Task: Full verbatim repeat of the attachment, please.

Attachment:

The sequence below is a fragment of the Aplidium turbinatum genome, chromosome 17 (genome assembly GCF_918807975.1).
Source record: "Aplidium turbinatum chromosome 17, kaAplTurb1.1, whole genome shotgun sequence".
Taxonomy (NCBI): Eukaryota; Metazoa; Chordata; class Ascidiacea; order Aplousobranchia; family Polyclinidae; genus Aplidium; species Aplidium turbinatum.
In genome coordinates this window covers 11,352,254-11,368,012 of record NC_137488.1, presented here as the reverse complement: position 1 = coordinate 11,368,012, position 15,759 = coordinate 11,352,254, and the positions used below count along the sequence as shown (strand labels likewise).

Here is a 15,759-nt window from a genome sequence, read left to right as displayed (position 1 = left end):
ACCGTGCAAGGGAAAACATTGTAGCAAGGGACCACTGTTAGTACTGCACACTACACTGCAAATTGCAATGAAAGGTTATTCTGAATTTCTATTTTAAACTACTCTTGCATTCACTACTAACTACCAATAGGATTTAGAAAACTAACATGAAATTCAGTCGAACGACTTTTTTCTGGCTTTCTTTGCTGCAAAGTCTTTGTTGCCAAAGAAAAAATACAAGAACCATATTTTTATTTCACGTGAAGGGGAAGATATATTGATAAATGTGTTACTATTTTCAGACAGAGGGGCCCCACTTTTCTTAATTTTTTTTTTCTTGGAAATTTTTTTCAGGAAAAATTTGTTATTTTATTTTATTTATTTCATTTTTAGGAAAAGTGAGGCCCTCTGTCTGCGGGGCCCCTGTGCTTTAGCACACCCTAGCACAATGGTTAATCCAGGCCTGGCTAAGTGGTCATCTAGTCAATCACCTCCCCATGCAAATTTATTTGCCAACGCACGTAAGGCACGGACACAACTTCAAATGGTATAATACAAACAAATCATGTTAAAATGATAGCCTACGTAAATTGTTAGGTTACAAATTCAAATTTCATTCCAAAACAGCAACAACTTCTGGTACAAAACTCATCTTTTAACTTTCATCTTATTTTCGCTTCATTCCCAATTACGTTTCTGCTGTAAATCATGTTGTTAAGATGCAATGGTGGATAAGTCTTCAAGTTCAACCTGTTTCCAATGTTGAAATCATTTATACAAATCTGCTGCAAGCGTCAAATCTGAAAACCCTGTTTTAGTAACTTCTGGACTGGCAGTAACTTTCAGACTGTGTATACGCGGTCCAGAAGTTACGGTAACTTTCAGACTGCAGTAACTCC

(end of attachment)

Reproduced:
The sequence below is a fragment of the Aplidium turbinatum genome, chromosome 17 (genome assembly GCF_918807975.1).
Source record: "Aplidium turbinatum chromosome 17, kaAplTurb1.1, whole genome shotgun sequence".
Taxonomy (NCBI): Eukaryota; Metazoa; Chordata; class Ascidiacea; order Aplousobranchia; family Polyclinidae; genus Aplidium; species Aplidium turbinatum.
In genome coordinates this window covers 11,352,254-11,368,012 of record NC_137488.1, presented here as the reverse complement: position 1 = coordinate 11,368,012, position 15,759 = coordinate 11,352,254, and the positions used below count along the sequence as shown (strand labels likewise).

Here is a 15,759-nt window from a genome sequence, read left to right as displayed (position 1 = left end):
ACCGTGCAAGGGAAAACATTGTAGCAAGGGACCACTGTTAGTACTGCACACTACACTGCAAATTGCAATGAAAGGTTATTCTGAATTTCTATTTTAAACTACTCTTGCATTCACTACTAACTACCAATAGGATTTAGAAAACTAACATGAAATTCAGTCGAACGACTTTTTTCTGGCTTTCTTTGCTGCAAAGTCTTTGTTGCCAAAGAAAAAATACAAGAACCATATTTTTATTTCACGTGAAGGGGAAGATATATTGATAAATGTGTTACTATTTTCAGACAGAGGGGCCCCACTTTTCTTAATTTTTTTTTTCTTGGAAATTTTTTTCAGGAAAAATTTGTTATTTTATTTTATTTATTTCATTTTTAGGAAAAGTGAGGCCCTCTGTCTGCGGGGCCCCTGTGCTTTAGCACACCCTAGCACAATGGTTAATCCAGGCCTGGCTAAGTGGTCATCTAGTCAATCACCTCCCCATGCAAATTTATTTGCCAACGCACGTAAGGCACGGACACAACTTCAAATGGTATAATACAAACAAATCATGTTAAAATGATAGCCTACGTAAATTGTTAGGTTACAAATTCAAATTTCATTCCAAAACAGCAACAACTTCTGGTACAAAACTCATCTTTTAACTTTCATCTTATTTTCGCTTCATTCCCAATTACGTTTCTGCTGTAAATCATGTTGTTAAGATGCAATGGTGGATAAGTCTTCAAGTTCAACCTGTTTCCAATGTTGAAATCATTTATACAAATCTGCTGCAAGCGTCAAATCTGAAAACCCTGTTTTAGTAACTTCTGGACTGGCAGTAACTTTCAGACTGTGTATACGCGGTCCAGAAGTTACGGTAACTTTCAGACTGCAGTAACTCC